Action Pack: New request profiler

Figuring out where your bottlenecks are with real usage can be tough, but we just made it a whole lot easier with the new request profiler that can follow an entire usage script and report on the aggregate findings. You use it like this:

  $ cat login_session.rb
  get_with_redirect '/'
  say "GET / => #{path}"
  post_with_redirect '/sessions', :username => 'john', :password => 'doe'
  say "POST /sessions => #{path}"
  $ ./script/performance/request -n 10 login_session.rb

And you get a thorough breakdown in HTML and text on where time was spent and you’ll have a good idea on where to look for speeding up the application.

Action Pack: Miscellaneous

Also of note is AtomFeedHelper, which makes it even simpler to create Atom feeds using an enhanced Builder syntax. Simple example:

  # index.atom.builder:
  atom_feed do |feed|
    feed.title("My great blog!")
    for post in @posts
      feed.entry(post) do |entry|
        entry.content(post.body, :type => 'html')
  do |author|

We’ve made a number of performance improvements, so asset tag calls are now much cheaper and we’re caching simple named routes, making them much faster too.

Finally, we’ve kicked out in_place_editor and autocomplete_for into plugins that live on the official Rails SVN.

Active Record: Performance

Active Record has seen a gazillion fixes and small tweaks, but it’s somewhat light on big new features. Something new that we have added, though, is a very simple Query Cache, which will recognize similar SQL calls from within the same request and return the cached result. This is especially nice for N+1 situations that might be hard to handle with :include or other mechanisms. We’ve also drastically improved the performance of fixtures, which makes most test suites based on normal fixture use be 50-100% faster.

Active Record: Sexy migrations

There’s a new alternative format for declaring migrations in a slightly more efficient format. Before you’d write:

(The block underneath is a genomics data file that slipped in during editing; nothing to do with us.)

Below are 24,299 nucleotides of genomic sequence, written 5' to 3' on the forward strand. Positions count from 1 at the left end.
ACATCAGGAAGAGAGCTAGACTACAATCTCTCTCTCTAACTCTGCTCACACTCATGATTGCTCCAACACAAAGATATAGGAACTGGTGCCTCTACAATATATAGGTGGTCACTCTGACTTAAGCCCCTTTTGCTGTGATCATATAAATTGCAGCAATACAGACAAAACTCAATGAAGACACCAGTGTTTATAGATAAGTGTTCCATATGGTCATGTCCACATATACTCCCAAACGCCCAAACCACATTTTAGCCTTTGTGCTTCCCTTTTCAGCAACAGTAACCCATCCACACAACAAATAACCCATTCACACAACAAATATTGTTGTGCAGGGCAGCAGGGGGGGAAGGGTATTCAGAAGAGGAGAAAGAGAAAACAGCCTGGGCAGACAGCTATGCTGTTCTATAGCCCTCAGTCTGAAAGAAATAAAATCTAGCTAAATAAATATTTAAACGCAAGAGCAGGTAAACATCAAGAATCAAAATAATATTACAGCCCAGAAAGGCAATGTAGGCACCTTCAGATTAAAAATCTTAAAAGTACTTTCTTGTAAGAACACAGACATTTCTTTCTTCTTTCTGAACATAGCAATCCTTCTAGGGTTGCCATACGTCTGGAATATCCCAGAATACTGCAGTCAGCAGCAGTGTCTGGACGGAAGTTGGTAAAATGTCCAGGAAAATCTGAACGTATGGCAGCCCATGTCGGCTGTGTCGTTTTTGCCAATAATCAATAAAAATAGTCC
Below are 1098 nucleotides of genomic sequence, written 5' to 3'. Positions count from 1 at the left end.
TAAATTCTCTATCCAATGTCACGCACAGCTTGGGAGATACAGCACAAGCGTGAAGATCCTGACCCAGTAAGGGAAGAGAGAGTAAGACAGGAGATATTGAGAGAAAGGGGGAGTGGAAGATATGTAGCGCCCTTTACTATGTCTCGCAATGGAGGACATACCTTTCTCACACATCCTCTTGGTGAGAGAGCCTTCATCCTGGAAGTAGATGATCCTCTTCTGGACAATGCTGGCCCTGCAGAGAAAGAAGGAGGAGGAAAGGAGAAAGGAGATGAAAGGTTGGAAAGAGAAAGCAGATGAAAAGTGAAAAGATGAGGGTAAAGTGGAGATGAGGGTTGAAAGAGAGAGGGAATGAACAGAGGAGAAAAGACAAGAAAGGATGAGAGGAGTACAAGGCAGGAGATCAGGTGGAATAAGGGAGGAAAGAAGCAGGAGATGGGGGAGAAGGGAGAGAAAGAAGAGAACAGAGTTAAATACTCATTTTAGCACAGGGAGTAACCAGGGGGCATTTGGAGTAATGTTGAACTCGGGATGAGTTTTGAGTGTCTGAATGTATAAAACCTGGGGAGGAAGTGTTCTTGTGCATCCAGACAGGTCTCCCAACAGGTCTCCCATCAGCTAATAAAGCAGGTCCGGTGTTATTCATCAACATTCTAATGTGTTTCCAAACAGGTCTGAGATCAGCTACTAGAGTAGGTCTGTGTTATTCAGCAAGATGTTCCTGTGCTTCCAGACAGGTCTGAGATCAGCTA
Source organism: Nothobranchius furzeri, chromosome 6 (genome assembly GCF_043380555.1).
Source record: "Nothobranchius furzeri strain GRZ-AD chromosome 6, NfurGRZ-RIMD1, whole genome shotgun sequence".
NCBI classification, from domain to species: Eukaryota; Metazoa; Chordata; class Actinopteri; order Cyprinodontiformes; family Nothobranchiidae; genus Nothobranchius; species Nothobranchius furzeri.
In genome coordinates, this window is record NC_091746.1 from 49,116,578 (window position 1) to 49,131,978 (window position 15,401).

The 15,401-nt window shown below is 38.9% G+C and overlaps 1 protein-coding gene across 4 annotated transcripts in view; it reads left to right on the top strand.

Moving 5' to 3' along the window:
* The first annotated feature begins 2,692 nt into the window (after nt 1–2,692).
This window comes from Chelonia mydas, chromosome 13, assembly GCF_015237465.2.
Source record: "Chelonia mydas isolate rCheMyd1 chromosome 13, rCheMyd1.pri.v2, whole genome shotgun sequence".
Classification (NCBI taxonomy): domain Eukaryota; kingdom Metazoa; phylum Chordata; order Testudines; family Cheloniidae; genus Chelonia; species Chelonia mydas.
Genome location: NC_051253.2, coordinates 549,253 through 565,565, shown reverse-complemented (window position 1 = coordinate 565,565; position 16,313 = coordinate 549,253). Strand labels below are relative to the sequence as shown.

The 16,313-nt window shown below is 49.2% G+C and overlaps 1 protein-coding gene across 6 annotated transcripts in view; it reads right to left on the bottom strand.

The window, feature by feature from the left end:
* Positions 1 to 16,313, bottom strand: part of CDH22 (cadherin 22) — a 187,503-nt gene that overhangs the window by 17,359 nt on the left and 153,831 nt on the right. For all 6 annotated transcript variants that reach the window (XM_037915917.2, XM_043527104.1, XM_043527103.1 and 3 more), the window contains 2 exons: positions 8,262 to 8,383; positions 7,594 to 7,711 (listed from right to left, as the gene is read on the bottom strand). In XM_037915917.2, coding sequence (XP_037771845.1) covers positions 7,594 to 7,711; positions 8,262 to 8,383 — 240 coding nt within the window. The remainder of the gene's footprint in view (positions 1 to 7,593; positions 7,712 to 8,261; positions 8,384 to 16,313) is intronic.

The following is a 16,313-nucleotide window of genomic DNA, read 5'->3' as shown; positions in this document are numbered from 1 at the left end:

create_table :people do |t| t.column, “account_id”, :integer t.column, “first_name”, :string, :null => false t.column, “last_name”, :string, :null => false t.column, “description”, :text t.column, “created_at”, :datetime t.column, “updated_at”, :datetime end

Now you can write:

create_table :people do |t| t.integer :account_id t.string :first_name, :last_name, :null => false t.text :description t.timestamps end

Active Record: Foxy fixtures

The fixtures in Active Record has taken a fair amount of flak lately. One of the key points in that criticism has been the work with declaring dependencies between fixtures. Having to relate fixtures through the ids of their primary keys is no fun. That’s been addressed now and you can write fixtures like this:

  # sellers.yml
    name: Shopify

  # products.yml
    seller: shopify
    name: Pimp cup

As you can see, it’s no longer necessary to declare the ids of the fixtures and instead of using seller_id to refer to the relationship, you just use seller and the name of the fixture.

Active Record: XML in, JSON out

Active Record has supported serialization to XML for a while. In 2.0 we’ve added deserialization too, so you can say“David”) and get what you’d expect. We’ve also added serialization to JSON, which supports the same syntax as XML serialization (including nested associations). Just do person.to_json and you’re ready to roll.

Active Record: Shedding some weight

To make Active Record a little leaner and meaner, we’ve removed the acts_as_XYZ features and put them into individual plugins on the Rails SVN repository. So say you’re using acts_as_list, you just need to do ./script/plugin install acts_as_list and everything will move along like nothing ever happened.

A little more drastic, we’ve also pushed all the commercial database adapters into their own gems. So Rails now only ships with adapters for MySQL, SQLite, and PostgreSQL. These are the databases that we have easy and willing access to test on. But that doesn’t mean the commercial databases are left out in the cold. Rather, they’ve now been set free to have an independent release schedule from the main Rails distribution. And that’s probably a good thing as the commercial databases tend to require a lot more exceptions and hoop jumping on a regular basis to work well.

The commercial database adapters now live in gems that all follow the same naming convention: activerecord-XYZ-adapter. So if you gem install activerecord-oracle-adapter, you’ll instantly have Oracle available as an adapter choice in all the Rails applications on that machine. You won’t have to change a single line in your applications to take use of it.

That also means it’ll be easier for new database adapters to gain traction in the Rails world. As long as you package your adapter according to the published conventions, users just have to install the gem and they’re ready to roll.

Active Record: with_scope with a dash of syntactic vinegar

ActiveRecord::Base.with_scope has gone protected to discourage people from misusing it in controllers (especially in filters). Instead, it’s now encouraged that you only use it within the model itself. That’s what it was designed for and where it logically remains a good fit. But of course, this is all about encouraging and discouraging. If you’ve weighed the pros and the cons and still want to use with_scope outside of the model, you can always call it through .send(:with_scope).